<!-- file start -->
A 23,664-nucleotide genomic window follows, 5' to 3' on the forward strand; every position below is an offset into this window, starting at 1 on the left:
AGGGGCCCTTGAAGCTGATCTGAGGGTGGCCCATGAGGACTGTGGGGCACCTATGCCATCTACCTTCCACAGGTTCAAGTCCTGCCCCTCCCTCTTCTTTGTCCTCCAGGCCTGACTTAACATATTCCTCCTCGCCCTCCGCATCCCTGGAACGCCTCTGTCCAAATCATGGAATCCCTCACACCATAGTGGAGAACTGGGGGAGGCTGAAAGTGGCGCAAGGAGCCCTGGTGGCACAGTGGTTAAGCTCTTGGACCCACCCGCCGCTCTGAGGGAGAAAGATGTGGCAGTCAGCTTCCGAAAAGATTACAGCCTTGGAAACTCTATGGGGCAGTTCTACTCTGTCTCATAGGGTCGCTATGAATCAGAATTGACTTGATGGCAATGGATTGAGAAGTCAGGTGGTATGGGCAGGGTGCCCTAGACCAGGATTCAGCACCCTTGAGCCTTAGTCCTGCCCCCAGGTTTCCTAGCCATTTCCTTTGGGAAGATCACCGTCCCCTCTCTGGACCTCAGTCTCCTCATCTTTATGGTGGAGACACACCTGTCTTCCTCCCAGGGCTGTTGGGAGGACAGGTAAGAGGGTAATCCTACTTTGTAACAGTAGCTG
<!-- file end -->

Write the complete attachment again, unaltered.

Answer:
A 23,664-nucleotide genomic window follows, 5' to 3' on the forward strand; every position below is an offset into this window, starting at 1 on the left:
AGGGGCCCTTGAAGCTGATCTGAGGGTGGCCCATGAGGACTGTGGGGCACCTATGCCATCTACCTTCCACAGGTTCAAGTCCTGCCCCTCCCTCTTCTTTGTCCTCCAGGCCTGACTTAACATATTCCTCCTCGCCCTCCGCATCCCTGGAACGCCTCTGTCCAAATCATGGAATCCCTCACACCATAGTGGAGAACTGGGGGAGGCTGAAAGTGGCGCAAGGAGCCCTGGTGGCACAGTGGTTAAGCTCTTGGACCCACCCGCCGCTCTGAGGGAGAAAGATGTGGCAGTCAGCTTCCGAAAAGATTACAGCCTTGGAAACTCTATGGGGCAGTTCTACTCTGTCTCATAGGGTCGCTATGAATCAGAATTGACTTGATGGCAATGGATTGAGAAGTCAGGTGGTATGGGCAGGGTGCCCTAGACCAGGATTCAGCACCCTTGAGCCTTAGTCCTGCCCCCAGGTTTCCTAGCCATTTCCTTTGGGAAGATCACCGTCCCCTCTCTGGACCTCAGTCTCCTCATCTTTATGGTGGAGACACACCTGTCTTCCTCCCAGGGCTGTTGGGAGGACAGGTAAGAGGGTAATCCTACTTTGTAACAGTAGCTG